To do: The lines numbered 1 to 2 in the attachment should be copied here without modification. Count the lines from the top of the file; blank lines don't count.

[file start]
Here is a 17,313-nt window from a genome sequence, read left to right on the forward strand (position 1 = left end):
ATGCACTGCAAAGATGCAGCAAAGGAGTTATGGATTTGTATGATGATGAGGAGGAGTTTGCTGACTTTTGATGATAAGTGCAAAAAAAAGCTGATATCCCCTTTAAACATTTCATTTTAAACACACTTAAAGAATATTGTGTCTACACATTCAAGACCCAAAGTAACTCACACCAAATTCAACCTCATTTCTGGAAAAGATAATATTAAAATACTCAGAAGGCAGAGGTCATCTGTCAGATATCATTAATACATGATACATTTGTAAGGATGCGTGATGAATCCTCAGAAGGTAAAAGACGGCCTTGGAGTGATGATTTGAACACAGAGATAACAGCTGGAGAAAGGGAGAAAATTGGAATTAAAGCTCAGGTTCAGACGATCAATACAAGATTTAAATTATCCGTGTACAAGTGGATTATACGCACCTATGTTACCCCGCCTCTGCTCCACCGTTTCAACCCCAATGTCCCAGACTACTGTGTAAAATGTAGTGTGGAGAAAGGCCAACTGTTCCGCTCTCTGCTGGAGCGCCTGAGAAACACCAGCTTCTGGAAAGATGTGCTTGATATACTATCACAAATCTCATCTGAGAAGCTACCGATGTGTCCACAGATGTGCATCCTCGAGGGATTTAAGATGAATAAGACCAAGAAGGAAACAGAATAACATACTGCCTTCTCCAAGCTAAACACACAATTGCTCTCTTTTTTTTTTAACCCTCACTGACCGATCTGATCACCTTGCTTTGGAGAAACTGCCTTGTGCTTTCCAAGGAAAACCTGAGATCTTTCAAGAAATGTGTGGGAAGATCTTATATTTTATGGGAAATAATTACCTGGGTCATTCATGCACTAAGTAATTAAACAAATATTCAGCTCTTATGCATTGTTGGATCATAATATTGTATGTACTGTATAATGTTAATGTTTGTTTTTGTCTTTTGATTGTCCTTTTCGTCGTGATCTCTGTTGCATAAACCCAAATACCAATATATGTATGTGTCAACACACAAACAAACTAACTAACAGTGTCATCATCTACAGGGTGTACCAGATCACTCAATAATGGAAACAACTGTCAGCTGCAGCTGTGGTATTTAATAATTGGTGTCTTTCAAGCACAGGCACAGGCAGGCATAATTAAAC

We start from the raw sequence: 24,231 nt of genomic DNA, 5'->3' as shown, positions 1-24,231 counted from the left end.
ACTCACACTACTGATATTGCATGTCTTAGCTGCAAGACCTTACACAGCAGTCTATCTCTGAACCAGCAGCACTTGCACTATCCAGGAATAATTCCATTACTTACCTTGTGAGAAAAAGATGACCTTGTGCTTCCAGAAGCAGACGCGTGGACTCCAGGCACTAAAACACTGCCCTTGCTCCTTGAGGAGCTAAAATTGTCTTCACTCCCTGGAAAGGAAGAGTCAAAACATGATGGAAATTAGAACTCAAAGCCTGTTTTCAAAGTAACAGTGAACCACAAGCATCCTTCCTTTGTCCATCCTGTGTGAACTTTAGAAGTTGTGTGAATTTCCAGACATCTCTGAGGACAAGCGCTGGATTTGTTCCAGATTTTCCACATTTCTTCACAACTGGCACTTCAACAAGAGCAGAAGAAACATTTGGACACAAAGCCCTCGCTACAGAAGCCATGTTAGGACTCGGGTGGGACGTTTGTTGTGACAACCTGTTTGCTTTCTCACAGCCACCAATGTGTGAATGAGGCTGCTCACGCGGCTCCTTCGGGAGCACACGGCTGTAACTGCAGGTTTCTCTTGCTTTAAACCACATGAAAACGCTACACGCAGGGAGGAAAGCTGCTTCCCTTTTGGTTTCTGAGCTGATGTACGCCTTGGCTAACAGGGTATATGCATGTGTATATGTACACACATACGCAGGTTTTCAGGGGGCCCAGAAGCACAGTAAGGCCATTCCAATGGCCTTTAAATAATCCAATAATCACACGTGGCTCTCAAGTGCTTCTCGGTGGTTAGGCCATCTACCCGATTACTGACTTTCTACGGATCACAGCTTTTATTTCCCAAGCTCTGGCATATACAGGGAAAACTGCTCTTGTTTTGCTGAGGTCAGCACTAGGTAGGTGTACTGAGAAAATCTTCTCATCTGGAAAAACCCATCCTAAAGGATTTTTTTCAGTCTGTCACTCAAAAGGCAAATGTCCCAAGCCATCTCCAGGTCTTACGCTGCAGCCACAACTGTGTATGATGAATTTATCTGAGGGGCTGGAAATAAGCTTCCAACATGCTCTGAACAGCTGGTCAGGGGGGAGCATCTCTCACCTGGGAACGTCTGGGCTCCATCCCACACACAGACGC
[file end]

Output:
Here is a 17,313-nt window from a genome sequence, read left to right on the forward strand (position 1 = left end):
ATGCACTGCAAAGATGCAGCAAAGGAGTTATGGATTTGTATGATGATGAGGAGGAGTTTGCTGACTTTTGATGATAAGTGCAAAAAAAAGCTGATATCCCCTTTAAACATTTCATTTTAAACACACTTAAAGAATATTGTGTCTACACATTCAAGACCCAAAGTAACTCACACCAAATTCAACCTCATTTCTGGAAAAGATAATATTAAAATACTCAGAAGGCAGAGGTCATCTGTCAGATATCATTAATACATGATACATTTGTAAGGATGCGTGATGAATCCTCAGAAGGTAAAAGACGGCCTTGGAGTGATGATTTGAACACAGAGATAACAGCTGGAGAAAGGGAGAAAATTGGAATTAAAGCTCAGGTTCAGACGATCAATACAAGATTTAAATTATCCGTGTACAAGTGGATTATACGCACCTATGTTACCCCGCCTCTGCTCCACCGTTTCAACCCCAATGTCCCAGACTACTGTGTAAAATGTAGTGTGGAGAAAGGCCAACTGTTCCGCTCTCTGCTGGAGCGCCTGAGAAACACCAGCTTCTGGAAAGATGTGCTTGATATACTATCACAAATCTCATCTGAGAAGCTACCGATGTGTCCACAGATGTGCATCCTCGAGGGATTTAAGATGAATAAGACCAAGAAGGAAACAGAATAACATACTGCCTTCTCCAAGCTAAACACACAATTGCTCTCTTTTTTTTTTAACCCTCACTGACCGATCTGATCACCTTGCTTTGGAGAAACTGCCTTGTGCTTTCCAAGGAAAACCTGAGATCTTTCAAGAAATGTGTGGGAAGATCTTATATTTTATGGGAAATAATTACCTGGGTCATTCATGCACTAAGTAATTAAACAAATATTCAGCTCTTATGCATTGTTGGATCATAATATTGTATGTACTGTATAATGTTAATGTTTGTTTTTGTCTTTTGATTGTCCTTTTCGTCGTGATCTCTGTTGCATAAACCCAAATACCAATATATGTATGTGTCAACACACAAACAAACTAACTAACAGTGTCATCATCTACAGGGTGTACCAGATCACTCAATAATGGAAACAACTGTCAGCTGCAGCTGTGGTATTTAATAATTGGTGTCTTTCAAGCACAGGCACAGGCAGGCATAATTAAAC